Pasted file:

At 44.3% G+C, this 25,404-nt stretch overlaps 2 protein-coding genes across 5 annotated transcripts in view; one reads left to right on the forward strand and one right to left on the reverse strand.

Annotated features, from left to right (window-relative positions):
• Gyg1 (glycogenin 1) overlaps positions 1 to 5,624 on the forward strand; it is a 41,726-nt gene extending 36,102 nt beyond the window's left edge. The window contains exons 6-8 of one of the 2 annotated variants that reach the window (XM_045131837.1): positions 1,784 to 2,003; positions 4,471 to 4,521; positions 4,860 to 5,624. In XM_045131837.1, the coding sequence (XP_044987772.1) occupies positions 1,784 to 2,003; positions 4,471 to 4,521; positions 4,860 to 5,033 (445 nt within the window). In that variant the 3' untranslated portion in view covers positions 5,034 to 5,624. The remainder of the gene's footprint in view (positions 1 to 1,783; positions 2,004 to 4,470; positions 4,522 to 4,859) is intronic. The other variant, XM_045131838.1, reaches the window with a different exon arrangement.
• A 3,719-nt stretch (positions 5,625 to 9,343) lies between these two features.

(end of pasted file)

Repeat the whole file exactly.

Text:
At 44.3% G+C, this 25,404-nt stretch overlaps 2 protein-coding genes across 5 annotated transcripts in view; one reads left to right on the forward strand and one right to left on the reverse strand.

Annotated features, from left to right (window-relative positions):
• Gyg1 (glycogenin 1) overlaps positions 1 to 5,624 on the forward strand; it is a 41,726-nt gene extending 36,102 nt beyond the window's left edge. The window contains exons 6-8 of one of the 2 annotated variants that reach the window (XM_045131837.1): positions 1,784 to 2,003; positions 4,471 to 4,521; positions 4,860 to 5,624. In XM_045131837.1, the coding sequence (XP_044987772.1) occupies positions 1,784 to 2,003; positions 4,471 to 4,521; positions 4,860 to 5,033 (445 nt within the window). In that variant the 3' untranslated portion in view covers positions 5,034 to 5,624. The remainder of the gene's footprint in view (positions 1 to 1,783; positions 2,004 to 4,470; positions 4,522 to 4,859) is intronic. The other variant, XM_045131838.1, reaches the window with a different exon arrangement.
• A 3,719-nt stretch (positions 5,625 to 9,343) lies between these two features.